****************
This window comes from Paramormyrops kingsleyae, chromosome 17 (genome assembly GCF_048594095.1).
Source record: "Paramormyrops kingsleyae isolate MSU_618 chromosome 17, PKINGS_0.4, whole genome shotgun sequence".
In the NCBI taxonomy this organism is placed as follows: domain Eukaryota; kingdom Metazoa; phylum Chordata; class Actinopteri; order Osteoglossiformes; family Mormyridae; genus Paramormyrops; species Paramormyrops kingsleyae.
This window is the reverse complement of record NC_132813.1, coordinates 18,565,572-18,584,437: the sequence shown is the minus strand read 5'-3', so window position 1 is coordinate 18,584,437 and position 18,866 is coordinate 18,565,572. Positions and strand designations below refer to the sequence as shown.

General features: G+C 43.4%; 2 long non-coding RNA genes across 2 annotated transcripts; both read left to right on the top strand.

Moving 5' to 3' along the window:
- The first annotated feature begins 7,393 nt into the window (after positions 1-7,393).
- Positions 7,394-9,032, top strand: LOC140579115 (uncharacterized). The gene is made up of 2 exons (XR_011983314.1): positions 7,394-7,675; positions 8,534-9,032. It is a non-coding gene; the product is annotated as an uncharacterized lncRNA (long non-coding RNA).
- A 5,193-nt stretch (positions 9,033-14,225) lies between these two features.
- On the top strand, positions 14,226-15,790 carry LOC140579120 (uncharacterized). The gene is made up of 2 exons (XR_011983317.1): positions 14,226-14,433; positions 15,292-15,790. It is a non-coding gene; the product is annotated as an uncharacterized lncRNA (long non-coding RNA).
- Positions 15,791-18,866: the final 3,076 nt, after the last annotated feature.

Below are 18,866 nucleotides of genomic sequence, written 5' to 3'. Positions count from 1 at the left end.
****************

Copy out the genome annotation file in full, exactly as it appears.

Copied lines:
This window comes from Paramormyrops kingsleyae, chromosome 17 (genome assembly GCF_048594095.1).
Source record: "Paramormyrops kingsleyae isolate MSU_618 chromosome 17, PKINGS_0.4, whole genome shotgun sequence".
In the NCBI taxonomy this organism is placed as follows: domain Eukaryota; kingdom Metazoa; phylum Chordata; class Actinopteri; order Osteoglossiformes; family Mormyridae; genus Paramormyrops; species Paramormyrops kingsleyae.
This window is the reverse complement of record NC_132813.1, coordinates 18,565,572-18,584,437: the sequence shown is the minus strand read 5'-3', so window position 1 is coordinate 18,584,437 and position 18,866 is coordinate 18,565,572. Positions and strand designations below refer to the sequence as shown.

General features: G+C 43.4%; 2 long non-coding RNA genes across 2 annotated transcripts; both read left to right on the top strand.

Moving 5' to 3' along the window:
- The first annotated feature begins 7,393 nt into the window (after positions 1-7,393).
- Positions 7,394-9,032, top strand: LOC140579115 (uncharacterized). The gene is made up of 2 exons (XR_011983314.1): positions 7,394-7,675; positions 8,534-9,032. It is a non-coding gene; the product is annotated as an uncharacterized lncRNA (long non-coding RNA).
- A 5,193-nt stretch (positions 9,033-14,225) lies between these two features.
- On the top strand, positions 14,226-15,790 carry LOC140579120 (uncharacterized). The gene is made up of 2 exons (XR_011983317.1): positions 14,226-14,433; positions 15,292-15,790. It is a non-coding gene; the product is annotated as an uncharacterized lncRNA (long non-coding RNA).
- Positions 15,791-18,866: the final 3,076 nt, after the last annotated feature.

Below are 18,866 nucleotides of genomic sequence, written 5' to 3'. Positions count from 1 at the left end.